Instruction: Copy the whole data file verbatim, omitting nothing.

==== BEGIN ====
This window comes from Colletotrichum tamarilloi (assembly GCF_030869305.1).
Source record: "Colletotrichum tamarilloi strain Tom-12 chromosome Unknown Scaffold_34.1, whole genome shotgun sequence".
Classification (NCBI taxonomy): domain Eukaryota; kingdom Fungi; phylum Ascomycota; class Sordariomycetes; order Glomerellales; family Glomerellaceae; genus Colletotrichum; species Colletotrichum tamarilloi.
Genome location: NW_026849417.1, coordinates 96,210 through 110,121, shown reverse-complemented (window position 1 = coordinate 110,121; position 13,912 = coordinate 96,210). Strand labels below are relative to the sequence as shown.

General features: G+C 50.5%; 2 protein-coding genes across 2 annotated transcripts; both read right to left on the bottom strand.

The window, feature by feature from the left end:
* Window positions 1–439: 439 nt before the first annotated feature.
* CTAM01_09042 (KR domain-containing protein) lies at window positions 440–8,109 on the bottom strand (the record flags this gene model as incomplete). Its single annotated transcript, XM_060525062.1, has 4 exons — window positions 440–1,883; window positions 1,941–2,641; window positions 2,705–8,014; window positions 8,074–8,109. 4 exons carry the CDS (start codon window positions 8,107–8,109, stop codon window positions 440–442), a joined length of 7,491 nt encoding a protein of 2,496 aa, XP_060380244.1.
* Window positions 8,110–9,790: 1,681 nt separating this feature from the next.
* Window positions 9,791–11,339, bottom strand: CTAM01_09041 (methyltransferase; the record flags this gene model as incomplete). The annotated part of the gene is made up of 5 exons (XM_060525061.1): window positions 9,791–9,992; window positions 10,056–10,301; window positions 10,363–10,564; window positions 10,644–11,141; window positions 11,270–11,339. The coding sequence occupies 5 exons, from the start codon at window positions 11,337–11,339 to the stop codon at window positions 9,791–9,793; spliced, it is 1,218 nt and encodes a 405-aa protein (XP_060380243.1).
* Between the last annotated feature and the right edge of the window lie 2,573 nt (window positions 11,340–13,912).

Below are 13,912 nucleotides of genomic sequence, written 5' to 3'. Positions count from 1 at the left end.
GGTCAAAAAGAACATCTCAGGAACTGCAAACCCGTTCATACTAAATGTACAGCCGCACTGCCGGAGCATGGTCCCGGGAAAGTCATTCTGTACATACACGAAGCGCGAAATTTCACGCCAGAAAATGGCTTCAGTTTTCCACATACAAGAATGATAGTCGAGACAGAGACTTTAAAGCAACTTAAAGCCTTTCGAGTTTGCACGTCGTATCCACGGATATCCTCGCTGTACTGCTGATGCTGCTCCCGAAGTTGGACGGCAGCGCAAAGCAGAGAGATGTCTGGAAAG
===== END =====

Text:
This window comes from Colletotrichum tamarilloi (assembly GCF_030869305.1).
Source record: "Colletotrichum tamarilloi strain Tom-12 chromosome Unknown Scaffold_34.1, whole genome shotgun sequence".
Classification (NCBI taxonomy): domain Eukaryota; kingdom Fungi; phylum Ascomycota; class Sordariomycetes; order Glomerellales; family Glomerellaceae; genus Colletotrichum; species Colletotrichum tamarilloi.
Genome location: NW_026849417.1, coordinates 96,210 through 110,121, shown reverse-complemented (window position 1 = coordinate 110,121; position 13,912 = coordinate 96,210). Strand labels below are relative to the sequence as shown.

General features: G+C 50.5%; 2 protein-coding genes across 2 annotated transcripts; both read right to left on the bottom strand.

The window, feature by feature from the left end:
* Window positions 1–439: 439 nt before the first annotated feature.
* CTAM01_09042 (KR domain-containing protein) lies at window positions 440–8,109 on the bottom strand (the record flags this gene model as incomplete). Its single annotated transcript, XM_060525062.1, has 4 exons — window positions 440–1,883; window positions 1,941–2,641; window positions 2,705–8,014; window positions 8,074–8,109. 4 exons carry the CDS (start codon window positions 8,107–8,109, stop codon window positions 440–442), a joined length of 7,491 nt encoding a protein of 2,496 aa, XP_060380244.1.
* Window positions 8,110–9,790: 1,681 nt separating this feature from the next.
* Window positions 9,791–11,339, bottom strand: CTAM01_09041 (methyltransferase; the record flags this gene model as incomplete). The annotated part of the gene is made up of 5 exons (XM_060525061.1): window positions 9,791–9,992; window positions 10,056–10,301; window positions 10,363–10,564; window positions 10,644–11,141; window positions 11,270–11,339. The coding sequence occupies 5 exons, from the start codon at window positions 11,337–11,339 to the stop codon at window positions 9,791–9,793; spliced, it is 1,218 nt and encodes a 405-aa protein (XP_060380243.1).
* Between the last annotated feature and the right edge of the window lie 2,573 nt (window positions 11,340–13,912).

Below are 13,912 nucleotides of genomic sequence, written 5' to 3'. Positions count from 1 at the left end.
GGTCAAAAAGAACATCTCAGGAACTGCAAACCCGTTCATACTAAATGTACAGCCGCACTGCCGGAGCATGGTCCCGGGAAAGTCATTCTGTACATACACGAAGCGCGAAATTTCACGCCAGAAAATGGCTTCAGTTTTCCACATACAAGAATGATAGTCGAGACAGAGACTTTAAAGCAACTTAAAGCCTTTCGAGTTTGCACGTCGTATCCACGGATATCCTCGCTGTACTGCTGATGCTGCTCCCGAAGTTGGACGGCAGCGCAAAGCAGAGAGATGTCTGGAAAG